He never brings anyone home, boy or girl, and he never needs help with homework. You tug his arms and you touch him, you think about doing so, but you are twelve and he is fourteen, and it is past the time that you can touch that way. So you turn your head away, slant your mouth downwards, tell him, none of your business.
My business is none of yours. You regret it at that exact moment, but before you can take it back he smiles again, to show that it is all right. Keisuke's growing up, he says, and you think, with sudden fury, that he was waiting for this all along.
You are fourteen and he is sixteen. Your orbits shift, re-align, a galaxy apart.
You are sixteen and he is eighteen. You don't see him often, and talk to him even less; life is friends and fighting and more friends and more fighting, one breeding the other, midnight revels that last through the hours when all good boys should be snug in their beds. Your father can't keep you in hand, and eventually doesn't even try.
You buy a motorcycle, your world becomes wider still, and the wind blowing your spikes into disarray tastes very much like freedom.
You are eighteen and he is twenty, and he gives you your first ride down the slopes of Mount Akagi, cutting corners like a demon, switching gears like something divine. His tires screech on the asphalt, and inside you feel something else switching gears, switching back to the memories you don't have of his voice hesitating over storybook words, childish but determined. He has perfect control over his car; he has perfect control over his life.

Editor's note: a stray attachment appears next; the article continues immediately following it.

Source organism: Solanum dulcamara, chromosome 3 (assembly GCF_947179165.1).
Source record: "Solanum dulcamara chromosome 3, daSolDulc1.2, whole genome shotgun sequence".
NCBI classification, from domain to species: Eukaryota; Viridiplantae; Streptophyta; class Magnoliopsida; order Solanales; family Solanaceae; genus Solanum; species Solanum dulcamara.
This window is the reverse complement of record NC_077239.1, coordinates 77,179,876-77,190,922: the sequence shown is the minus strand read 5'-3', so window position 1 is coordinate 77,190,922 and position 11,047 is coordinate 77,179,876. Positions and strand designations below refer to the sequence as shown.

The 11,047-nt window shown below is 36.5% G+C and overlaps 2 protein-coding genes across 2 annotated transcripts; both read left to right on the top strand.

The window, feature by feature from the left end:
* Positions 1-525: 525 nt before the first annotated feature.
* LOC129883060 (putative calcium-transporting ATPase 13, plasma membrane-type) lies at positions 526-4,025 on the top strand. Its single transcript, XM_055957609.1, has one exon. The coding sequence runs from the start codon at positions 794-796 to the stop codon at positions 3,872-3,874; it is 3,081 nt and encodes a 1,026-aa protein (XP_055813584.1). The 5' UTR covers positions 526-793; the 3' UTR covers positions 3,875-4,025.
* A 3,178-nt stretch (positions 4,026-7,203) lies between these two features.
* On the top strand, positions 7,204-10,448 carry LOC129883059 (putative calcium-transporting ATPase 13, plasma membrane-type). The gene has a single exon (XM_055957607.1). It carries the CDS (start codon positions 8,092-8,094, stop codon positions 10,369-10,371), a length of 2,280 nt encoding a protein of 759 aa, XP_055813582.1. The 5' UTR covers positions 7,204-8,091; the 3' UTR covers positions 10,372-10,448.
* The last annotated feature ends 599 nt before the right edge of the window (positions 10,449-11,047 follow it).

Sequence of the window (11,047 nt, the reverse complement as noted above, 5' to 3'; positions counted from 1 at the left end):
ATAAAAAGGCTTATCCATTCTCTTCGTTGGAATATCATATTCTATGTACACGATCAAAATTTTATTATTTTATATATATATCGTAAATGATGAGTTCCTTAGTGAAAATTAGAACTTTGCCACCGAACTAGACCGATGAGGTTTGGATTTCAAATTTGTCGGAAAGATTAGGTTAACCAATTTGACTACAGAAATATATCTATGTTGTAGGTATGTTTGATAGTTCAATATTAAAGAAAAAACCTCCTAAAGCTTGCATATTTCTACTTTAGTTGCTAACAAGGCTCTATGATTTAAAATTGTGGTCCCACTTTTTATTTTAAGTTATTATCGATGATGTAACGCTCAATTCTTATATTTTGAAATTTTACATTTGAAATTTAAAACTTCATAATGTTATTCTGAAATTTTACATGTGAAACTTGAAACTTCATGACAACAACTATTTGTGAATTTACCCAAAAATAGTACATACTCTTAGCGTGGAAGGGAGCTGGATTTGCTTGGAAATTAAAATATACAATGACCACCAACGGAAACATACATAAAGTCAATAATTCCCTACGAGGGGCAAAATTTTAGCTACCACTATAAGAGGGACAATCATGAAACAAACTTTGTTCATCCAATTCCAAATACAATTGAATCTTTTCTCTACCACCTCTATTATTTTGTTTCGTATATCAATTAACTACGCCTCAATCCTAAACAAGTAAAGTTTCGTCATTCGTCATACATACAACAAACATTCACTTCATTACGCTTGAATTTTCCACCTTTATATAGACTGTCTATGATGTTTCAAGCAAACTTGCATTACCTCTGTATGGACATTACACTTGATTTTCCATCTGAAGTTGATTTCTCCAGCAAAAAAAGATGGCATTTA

When the ride ends, you don't want to get out of the passenger seat. Can we do that again?
That night, he makes the run from the top of the mountain to its foot, again, again and once again. It should be like your midnight motorcycle runs, but isn't. Instead, you wonder if you can stay here like this for the rest of your lives, together in this car; you wonder what it would be like to let him drive you up and down the mountain forever.
You are twenty and he is twenty-two, and together you rule the mountain paths of Gunma. #2 of the RedSuns, and you say it with pride, because it means #2 in the world.
Focus, he says, and your driving becomes smoother, smarter, faster; always faster.
Focus, he says, and you drop your girlfriend with no regrets.
You would do anything for him.
You would do anything.
You are twenty-two and he is twenty-four, and it is the year of Project D, traveling all over the country, but to you it is the year of Ryousuke. Ryousuke-san, Fujiwara calls him; Ryousuke-san, what do you think? Ryousuke-san, did I do all right? and for the first time the syllables echo in your ears. Leaning against the car he helped you pick out, listening to his name sung in Fujiwara's hesitant voice, you realize that for the first time, Ryousuke holds as much meaning as Aniki.
Time to prepare for the downhill race, says Fumihiro, and you get into your car, wait for him to leave Fujiwara and appear by the window.
You lift your head. Watch me, you tell him, unwavering. Try to grind it in, press the words into his eyes, his chest, his driver's hands.
He smiles at you, the same confident, expectant smile that asks all and gives all, that prods you to grow and leap and soar. I always do, he says, stepping back, swallowed by the glare of headlights switching on.
You feel his eyes on the back of your neck. The race begins.